SAN FRANCISCO (03/28/2000) - Take a stab at this riddle: When is a new product upgrade not really all that new? Answer: When it was first announced several months before its release. Apple Computer Inc. (800/795-1000, http://www.apple.com) has boosted the processor speeds on its Power Mac G4 product line, with the fastest G4 now clocking in at 500MHz. The G4 systems also come in 400MHz and 450MHz versions.
Don't be alarmed if that news feels like deja vu. Apple first announced these souped-up desktops in fall 1999.
Why the delay? Chip supplier Motorola couldn't deliver enough 500MHz G4 processors. A chagrined Apple had to reconfigure its G4 line with lower-speed chips but sold the slower machines at the same prices it had set for the faster models. Adding to Apple's public-relations woes, the company gave conflicting information on which G4 orders would be honored.
With IBM soon joining Motorola in supplying processors, Apple has enough of them on hand to release the 500MHz G4s. Apple will sell the faster machines at the prices it announced last fall: $3,499 for the 500MHz G4, $2,499 for the 450MHz model, and $1,599 for the 400MHz version.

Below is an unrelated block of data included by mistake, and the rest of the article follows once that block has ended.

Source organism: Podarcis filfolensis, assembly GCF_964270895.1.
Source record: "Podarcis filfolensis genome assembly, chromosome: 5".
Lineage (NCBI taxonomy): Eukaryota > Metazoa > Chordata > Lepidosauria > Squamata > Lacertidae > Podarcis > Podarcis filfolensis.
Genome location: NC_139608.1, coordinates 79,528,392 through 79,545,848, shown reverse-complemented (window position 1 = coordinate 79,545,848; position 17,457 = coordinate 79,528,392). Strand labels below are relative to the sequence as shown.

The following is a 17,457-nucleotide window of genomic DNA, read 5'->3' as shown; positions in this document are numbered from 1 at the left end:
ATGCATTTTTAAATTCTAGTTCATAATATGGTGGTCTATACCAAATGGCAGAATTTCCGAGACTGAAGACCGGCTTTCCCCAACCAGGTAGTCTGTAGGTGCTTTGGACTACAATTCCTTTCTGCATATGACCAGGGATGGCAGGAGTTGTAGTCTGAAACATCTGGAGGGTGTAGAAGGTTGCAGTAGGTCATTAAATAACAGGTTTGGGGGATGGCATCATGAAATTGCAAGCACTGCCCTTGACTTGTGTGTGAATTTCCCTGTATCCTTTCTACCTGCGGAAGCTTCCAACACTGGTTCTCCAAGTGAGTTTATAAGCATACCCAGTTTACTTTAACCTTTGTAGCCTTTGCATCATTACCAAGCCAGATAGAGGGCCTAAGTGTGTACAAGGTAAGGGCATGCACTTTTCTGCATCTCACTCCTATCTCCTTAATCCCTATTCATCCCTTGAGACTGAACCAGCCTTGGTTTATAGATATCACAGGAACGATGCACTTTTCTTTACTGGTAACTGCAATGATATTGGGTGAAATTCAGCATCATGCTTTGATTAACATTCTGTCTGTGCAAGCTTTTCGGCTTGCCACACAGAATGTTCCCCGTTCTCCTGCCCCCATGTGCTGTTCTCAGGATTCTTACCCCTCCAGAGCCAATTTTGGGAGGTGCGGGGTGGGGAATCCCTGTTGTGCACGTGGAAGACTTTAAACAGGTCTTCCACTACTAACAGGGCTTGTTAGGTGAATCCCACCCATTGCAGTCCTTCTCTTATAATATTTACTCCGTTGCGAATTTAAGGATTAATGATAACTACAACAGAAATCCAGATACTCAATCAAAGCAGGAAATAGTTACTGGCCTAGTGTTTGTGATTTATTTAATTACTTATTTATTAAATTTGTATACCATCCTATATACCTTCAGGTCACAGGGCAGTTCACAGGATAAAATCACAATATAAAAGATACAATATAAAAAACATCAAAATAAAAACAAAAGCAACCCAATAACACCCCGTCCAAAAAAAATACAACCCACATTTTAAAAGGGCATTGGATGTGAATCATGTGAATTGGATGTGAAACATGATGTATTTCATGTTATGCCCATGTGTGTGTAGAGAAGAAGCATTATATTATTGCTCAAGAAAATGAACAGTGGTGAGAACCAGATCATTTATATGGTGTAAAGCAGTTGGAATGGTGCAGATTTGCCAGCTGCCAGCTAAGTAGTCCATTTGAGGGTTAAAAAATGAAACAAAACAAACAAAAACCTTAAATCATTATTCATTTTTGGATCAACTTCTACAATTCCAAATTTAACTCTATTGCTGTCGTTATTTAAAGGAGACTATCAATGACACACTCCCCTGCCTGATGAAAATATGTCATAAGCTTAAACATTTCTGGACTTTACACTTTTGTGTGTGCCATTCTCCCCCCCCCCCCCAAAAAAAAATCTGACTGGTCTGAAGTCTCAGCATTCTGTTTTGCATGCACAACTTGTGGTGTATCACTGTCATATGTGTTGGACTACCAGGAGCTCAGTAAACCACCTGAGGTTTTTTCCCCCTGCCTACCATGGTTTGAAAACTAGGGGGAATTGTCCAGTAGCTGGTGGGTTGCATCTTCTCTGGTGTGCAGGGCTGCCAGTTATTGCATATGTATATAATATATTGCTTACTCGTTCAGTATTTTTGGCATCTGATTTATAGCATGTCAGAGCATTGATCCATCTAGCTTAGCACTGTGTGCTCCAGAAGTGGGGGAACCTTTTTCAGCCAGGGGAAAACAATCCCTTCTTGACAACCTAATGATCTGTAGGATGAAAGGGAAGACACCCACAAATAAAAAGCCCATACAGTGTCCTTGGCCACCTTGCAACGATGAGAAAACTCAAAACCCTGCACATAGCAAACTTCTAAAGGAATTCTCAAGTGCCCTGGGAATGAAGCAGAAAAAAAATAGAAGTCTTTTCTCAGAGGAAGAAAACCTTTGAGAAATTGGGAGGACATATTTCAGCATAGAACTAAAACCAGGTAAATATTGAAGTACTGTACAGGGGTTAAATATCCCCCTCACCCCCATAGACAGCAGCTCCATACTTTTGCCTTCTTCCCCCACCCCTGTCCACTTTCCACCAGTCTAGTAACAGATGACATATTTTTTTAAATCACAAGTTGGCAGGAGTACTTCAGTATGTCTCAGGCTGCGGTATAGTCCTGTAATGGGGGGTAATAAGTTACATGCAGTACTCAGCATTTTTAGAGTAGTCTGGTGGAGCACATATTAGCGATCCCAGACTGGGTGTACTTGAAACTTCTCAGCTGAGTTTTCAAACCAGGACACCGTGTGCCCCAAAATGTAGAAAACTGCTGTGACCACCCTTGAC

The G4 comes with a subprocessor, dubbed Velocity Engine, that processes data with an expanded instruction set. As a result, a G4 processor can render graphics, encode sound, and perform calculations faster than a G3 can.
The catch? Developers have to modify their applications to take advantage of Velocity Engine features. Adobe has released Velocity Engine plug-ins for Photoshop 5.5 and After Effects 4.1, and other Macintosh developers have followed suit with new versions of software. Velocity EngineÐfriendly products include Casady & Greene's SoundJam MP, Terran Interactive's Media Cleaner Pro, Linker's Animation Stand 4.1, Heuris's MPEG Power Professional, Play's Amor-phium, and Sonic Solutions' DVD Fusion.